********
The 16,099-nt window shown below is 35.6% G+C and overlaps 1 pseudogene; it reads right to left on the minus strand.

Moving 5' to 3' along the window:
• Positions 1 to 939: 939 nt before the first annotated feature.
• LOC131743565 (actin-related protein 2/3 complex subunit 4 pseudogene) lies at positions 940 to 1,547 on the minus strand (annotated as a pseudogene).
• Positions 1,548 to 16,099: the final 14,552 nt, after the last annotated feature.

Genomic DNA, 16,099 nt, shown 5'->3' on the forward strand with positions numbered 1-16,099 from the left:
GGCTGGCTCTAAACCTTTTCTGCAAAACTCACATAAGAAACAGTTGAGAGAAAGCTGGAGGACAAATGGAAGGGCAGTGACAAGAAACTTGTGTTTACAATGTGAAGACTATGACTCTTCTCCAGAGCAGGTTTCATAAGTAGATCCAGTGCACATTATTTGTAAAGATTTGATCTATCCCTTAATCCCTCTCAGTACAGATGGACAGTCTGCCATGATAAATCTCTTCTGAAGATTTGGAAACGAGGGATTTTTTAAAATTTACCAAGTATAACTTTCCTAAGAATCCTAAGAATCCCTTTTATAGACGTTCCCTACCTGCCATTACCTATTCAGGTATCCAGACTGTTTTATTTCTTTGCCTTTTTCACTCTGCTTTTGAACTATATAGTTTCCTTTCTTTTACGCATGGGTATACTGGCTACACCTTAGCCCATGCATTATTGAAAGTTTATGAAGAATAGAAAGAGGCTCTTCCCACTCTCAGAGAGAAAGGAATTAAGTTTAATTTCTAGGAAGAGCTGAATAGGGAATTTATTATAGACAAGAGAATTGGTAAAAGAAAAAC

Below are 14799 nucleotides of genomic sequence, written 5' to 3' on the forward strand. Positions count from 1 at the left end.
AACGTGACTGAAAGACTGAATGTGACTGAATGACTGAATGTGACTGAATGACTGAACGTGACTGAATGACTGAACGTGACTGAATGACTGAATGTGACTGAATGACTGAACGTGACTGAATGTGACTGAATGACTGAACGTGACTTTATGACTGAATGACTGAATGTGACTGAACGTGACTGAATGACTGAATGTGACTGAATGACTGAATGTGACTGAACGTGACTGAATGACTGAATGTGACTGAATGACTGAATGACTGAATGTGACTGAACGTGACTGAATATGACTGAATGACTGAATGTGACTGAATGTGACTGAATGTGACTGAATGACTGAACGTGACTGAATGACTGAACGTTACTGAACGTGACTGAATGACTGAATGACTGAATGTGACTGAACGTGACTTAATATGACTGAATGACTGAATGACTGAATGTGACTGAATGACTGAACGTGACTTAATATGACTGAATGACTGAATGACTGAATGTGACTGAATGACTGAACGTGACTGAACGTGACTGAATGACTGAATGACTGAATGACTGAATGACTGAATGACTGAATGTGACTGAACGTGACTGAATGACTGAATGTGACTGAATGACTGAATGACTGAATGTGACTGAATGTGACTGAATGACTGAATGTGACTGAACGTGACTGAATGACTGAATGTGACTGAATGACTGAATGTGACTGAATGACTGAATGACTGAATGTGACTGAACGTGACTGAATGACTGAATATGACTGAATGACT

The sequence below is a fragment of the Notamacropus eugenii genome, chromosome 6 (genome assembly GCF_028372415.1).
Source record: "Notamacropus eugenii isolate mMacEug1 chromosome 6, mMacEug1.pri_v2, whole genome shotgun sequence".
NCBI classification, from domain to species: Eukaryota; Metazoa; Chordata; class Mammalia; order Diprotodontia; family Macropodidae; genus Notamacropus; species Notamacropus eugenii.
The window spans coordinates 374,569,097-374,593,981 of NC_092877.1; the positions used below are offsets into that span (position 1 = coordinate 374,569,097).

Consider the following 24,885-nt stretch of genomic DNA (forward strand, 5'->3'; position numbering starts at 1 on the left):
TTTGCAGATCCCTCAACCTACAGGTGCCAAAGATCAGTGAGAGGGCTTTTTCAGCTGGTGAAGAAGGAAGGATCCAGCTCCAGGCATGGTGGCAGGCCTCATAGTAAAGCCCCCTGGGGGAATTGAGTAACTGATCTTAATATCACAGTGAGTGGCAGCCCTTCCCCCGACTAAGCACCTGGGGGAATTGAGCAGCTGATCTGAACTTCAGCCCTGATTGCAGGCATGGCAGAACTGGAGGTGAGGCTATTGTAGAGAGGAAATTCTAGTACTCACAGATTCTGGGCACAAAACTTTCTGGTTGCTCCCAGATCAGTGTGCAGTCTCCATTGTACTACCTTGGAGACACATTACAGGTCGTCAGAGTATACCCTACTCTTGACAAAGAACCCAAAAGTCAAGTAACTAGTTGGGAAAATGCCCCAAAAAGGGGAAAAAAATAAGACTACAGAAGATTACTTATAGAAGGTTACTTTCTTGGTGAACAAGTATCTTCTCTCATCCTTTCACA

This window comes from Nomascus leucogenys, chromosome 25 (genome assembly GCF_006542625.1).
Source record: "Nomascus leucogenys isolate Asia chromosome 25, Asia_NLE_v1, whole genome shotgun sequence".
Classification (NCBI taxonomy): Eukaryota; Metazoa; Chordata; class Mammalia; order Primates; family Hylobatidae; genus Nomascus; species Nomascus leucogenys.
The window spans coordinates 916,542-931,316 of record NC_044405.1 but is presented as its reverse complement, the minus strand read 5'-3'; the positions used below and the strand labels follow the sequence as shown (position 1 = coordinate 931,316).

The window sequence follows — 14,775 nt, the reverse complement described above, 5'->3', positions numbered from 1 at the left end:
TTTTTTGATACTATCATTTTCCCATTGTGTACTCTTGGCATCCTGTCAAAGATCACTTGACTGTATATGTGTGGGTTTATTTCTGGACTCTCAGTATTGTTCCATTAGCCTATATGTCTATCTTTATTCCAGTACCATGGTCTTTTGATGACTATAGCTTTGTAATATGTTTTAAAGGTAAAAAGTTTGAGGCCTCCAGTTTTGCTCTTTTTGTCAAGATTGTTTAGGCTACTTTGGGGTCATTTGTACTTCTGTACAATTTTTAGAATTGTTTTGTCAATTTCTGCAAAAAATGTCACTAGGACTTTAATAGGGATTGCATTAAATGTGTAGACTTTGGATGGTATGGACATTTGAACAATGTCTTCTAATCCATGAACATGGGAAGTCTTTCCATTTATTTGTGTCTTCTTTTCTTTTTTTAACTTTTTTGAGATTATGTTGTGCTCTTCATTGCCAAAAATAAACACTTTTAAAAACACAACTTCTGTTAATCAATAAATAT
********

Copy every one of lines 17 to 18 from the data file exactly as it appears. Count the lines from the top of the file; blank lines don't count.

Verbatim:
Source record: "Nomascus leucogenys isolate Asia chromosome 25, Asia_NLE_v1, whole genome shotgun sequence".
Classification (NCBI taxonomy): Eukaryota; Metazoa; Chordata; class Mammalia; order Primates; family Hylobatidae; genus Nomascus; species Nomascus leucogenys.